6.    Were entirely ready to ask God to remove all these defects of character.

7.   Humbly asked Him to remove our shortcomings.

8.    Made a list of persons we had harmed, and became willing to make amends to them all.

9.    Made direct amends to such people wherever possible except when to do so would injure them or others.

10.    Continued to take personal inventory and when we were wrong promptly admitted it.
Although I list “incomplete” to the previous steps, it is more ‘tongue in cheek’. I have never been as aware of my actions and their consequences as I am now.  What the Fourth Step has done and continue to do is make me sensitive to myself, my strengths, my weaknesses and especially my interpersonal relationships.

I continuously talk to my Higher Power, share with Him my weaknesses and concerns, not forgetting to thank Him for these as well as my strengths and successes.  Truthfully, I know I do not grow as much in the good times than when challenged.  I can only ask my Higher Power not to test me more than I can bear.

I’ve leant to say sorry and more importantly learnt to reduce the incidences in my life where it becomes necessary to say ‘sorry’.

11.    Sought through prayer and meditation to improve our conscious contact with God as we understood Him, praying only for knowledge of His will for us and the power to carry that out.
I’ve been blessed with many opportunities to share on different occasions. A recurring question when relating the positive consequences of my experience in Nar-Anon is “Would I change anything in my life if granted the opportunity?”  Would I put my addict through this experience again if I had the choice? The frequency of the question implies the answer has some importance, but I think it is inconsequential.

I especially share this under Step Eleven as I too have questioned His will for me.  Unlike some who claim to have a direct line, unfortunately I am not amongst them.  I ask the questions and hope that the direction I find myself in is “exactly as it should be” i.e. His will be done.  I wouldn’t be at this event today, wouldn’t have met any of you, wouldn’t have had as many friends, wouldn’t have an extended family, wouldn’t have grown as much and many of these lessons, some known to me even before my Nar-Anon life, did not have significance until my real life experience placed it into context. So, would I have changed anything? I’ll leave that with you.

12.    Having had a spiritual awakening as a result of these steps, we tried to carry the message to others, and to practice these principles in all our affairs.
I dedicate this to the friend I came to know in Nar-Anon, who for me still epitomise service.  We met in the rooms of Nar-Anon the first time I arrived, the dark days when I traveled to every meeting I could find.  “Welcome my friend. Hoe vaa nog?”  His colloquial district six “How are you?” with which he always greeted me.  He had the knack of making any newcomer feel like they were the most important.  He sensed our mood, whether we were up or down, always had the time, the ear to listen and always had an experience in his life he was willing to share through which I found solace, guidance, understanding, comfort, love and so much more.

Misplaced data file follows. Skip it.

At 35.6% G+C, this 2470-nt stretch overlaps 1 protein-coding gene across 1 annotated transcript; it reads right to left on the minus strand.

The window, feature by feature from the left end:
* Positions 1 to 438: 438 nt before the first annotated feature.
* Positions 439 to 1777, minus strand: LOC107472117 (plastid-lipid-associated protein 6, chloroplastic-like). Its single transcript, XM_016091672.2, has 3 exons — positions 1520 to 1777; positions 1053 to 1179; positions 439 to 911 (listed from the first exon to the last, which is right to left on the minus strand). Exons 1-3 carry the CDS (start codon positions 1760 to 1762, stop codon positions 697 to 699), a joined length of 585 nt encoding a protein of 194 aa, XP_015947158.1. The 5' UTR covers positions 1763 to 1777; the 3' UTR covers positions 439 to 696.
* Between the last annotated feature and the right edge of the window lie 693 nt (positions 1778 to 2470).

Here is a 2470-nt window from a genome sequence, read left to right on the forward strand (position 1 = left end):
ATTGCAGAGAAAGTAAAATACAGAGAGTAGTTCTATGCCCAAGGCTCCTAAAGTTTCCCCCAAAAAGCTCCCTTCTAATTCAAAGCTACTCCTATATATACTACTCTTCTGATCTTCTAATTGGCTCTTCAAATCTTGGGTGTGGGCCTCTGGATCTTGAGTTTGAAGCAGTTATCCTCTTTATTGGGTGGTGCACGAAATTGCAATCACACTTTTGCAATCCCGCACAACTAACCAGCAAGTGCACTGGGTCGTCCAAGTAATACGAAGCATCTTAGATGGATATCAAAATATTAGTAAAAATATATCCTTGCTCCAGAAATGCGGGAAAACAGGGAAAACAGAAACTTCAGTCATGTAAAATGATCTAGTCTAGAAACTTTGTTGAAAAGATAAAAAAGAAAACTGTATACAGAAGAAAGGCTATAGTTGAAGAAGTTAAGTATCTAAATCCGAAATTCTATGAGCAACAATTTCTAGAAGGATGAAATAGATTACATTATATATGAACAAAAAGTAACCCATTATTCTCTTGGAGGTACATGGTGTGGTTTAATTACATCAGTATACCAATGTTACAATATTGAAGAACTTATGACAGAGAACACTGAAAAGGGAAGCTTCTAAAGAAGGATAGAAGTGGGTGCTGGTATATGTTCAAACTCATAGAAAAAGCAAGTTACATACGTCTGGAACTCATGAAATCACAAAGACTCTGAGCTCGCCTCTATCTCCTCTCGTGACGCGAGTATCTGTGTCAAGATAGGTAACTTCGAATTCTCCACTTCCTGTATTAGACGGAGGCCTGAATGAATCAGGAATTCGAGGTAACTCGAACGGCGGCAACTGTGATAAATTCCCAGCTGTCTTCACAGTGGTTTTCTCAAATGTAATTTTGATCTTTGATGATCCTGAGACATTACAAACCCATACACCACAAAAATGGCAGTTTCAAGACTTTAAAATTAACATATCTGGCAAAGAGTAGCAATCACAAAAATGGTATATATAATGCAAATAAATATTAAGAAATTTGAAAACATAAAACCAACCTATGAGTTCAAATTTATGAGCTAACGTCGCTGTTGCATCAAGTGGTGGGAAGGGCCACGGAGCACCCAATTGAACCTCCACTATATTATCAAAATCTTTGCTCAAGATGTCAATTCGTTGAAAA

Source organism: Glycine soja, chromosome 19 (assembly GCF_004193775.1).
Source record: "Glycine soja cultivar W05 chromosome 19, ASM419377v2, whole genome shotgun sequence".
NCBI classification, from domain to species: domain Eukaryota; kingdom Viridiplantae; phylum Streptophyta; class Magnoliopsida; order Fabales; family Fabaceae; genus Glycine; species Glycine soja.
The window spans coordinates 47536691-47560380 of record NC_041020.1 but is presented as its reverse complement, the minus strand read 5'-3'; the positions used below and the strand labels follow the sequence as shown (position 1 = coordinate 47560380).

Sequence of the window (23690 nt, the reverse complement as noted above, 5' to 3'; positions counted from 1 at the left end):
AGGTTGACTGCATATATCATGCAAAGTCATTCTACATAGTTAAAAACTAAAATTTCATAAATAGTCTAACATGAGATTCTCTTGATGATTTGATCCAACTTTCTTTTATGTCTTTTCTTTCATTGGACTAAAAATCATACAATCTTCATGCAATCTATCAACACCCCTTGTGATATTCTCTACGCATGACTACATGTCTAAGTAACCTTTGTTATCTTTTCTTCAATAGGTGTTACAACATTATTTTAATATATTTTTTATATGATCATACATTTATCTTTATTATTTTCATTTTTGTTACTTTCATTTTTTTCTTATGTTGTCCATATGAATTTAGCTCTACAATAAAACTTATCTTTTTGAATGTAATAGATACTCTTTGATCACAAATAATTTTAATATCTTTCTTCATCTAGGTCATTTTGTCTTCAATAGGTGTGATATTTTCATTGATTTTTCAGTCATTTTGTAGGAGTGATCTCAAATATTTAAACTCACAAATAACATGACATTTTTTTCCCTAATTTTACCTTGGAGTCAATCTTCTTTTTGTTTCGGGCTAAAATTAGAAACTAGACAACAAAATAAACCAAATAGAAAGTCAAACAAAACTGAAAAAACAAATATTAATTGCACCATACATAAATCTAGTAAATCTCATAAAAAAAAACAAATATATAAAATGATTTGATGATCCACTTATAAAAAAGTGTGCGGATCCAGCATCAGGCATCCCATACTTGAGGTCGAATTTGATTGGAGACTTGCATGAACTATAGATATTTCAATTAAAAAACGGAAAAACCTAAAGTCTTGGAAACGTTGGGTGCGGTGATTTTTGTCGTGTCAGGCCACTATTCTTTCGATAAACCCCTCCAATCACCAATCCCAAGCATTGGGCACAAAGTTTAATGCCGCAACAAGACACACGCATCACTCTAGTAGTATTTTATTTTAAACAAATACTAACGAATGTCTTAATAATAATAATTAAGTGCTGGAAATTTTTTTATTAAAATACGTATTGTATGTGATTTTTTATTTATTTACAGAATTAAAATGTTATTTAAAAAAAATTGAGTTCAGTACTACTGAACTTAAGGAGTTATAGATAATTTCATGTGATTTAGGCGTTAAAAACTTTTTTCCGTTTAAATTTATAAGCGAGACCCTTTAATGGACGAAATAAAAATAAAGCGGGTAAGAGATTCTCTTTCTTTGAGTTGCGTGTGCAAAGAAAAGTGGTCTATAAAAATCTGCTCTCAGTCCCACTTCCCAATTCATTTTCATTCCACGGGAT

Even after approximately nine years of clean time, he was still there for us, the newcomers.  He was always the first at the Obs meeting, opening, setting up the seating, managed the tea, coffee and cookies, sometimes spoiling us with his wife’s lovely koeksisters. He performed these tasks selflessly and the place was always ready upon arrival, by whose hand was never questioned.

When he took ill and attended less frequently, we found ourselves having to organise the unlocking of the door, carry the chairs from downstairs, set up the room, boil water, etc. and his unseen service became real.  I’m once again reminded of his caring nature, his deep sense of humility, his wise counseling and the compassion he shared with all who met him. As much as I learnt from his deep wisdom, I leant even more from his great sense of humility.  Tony, I still miss your warm, all white smile. Rest in peace my friend.

Last week, a regular ‘newcomer’ commented about the awareness of relapse as a reality of life and the fact that he attends meetings to continuously grow in strength and get support if ever relapse should strike him.  This resonates with me too.  I strive to improve and become stronger as an individual, but every now and then, I relapse.  I revisited Step One plenty of times.  Another is the knowledge that one receive more by giving then receiving, reminded by the candle never loses any of its flame when lighting another candle.

Nelson Mandela for me represents the impact one person can have on our world. He is a living example of what one can achieve when you live true to your principles and impact positively on those you come into contact with.  Similarly, I believe each one of us can grow our circle of influence, one person at a time and leave a footprint far greater than the individual.

I am reminded of a quotation by Alfred Schweitzer “Example is not the main thing in influencing people, it is the only thing”.  Today this has become my favorite and I try to live it.  I will never know what caused my addict to come into recovery and today he is 3 days (26th Oct) away from celebrating his fourth year clean time.  Did my example have any influence?  Who knows?  I continue to do service, forever grateful for the positive influence the fellowship continue to have on my life into the future.  

With much gratitude to Nar-Anon and all who shared their experience, strength and hope.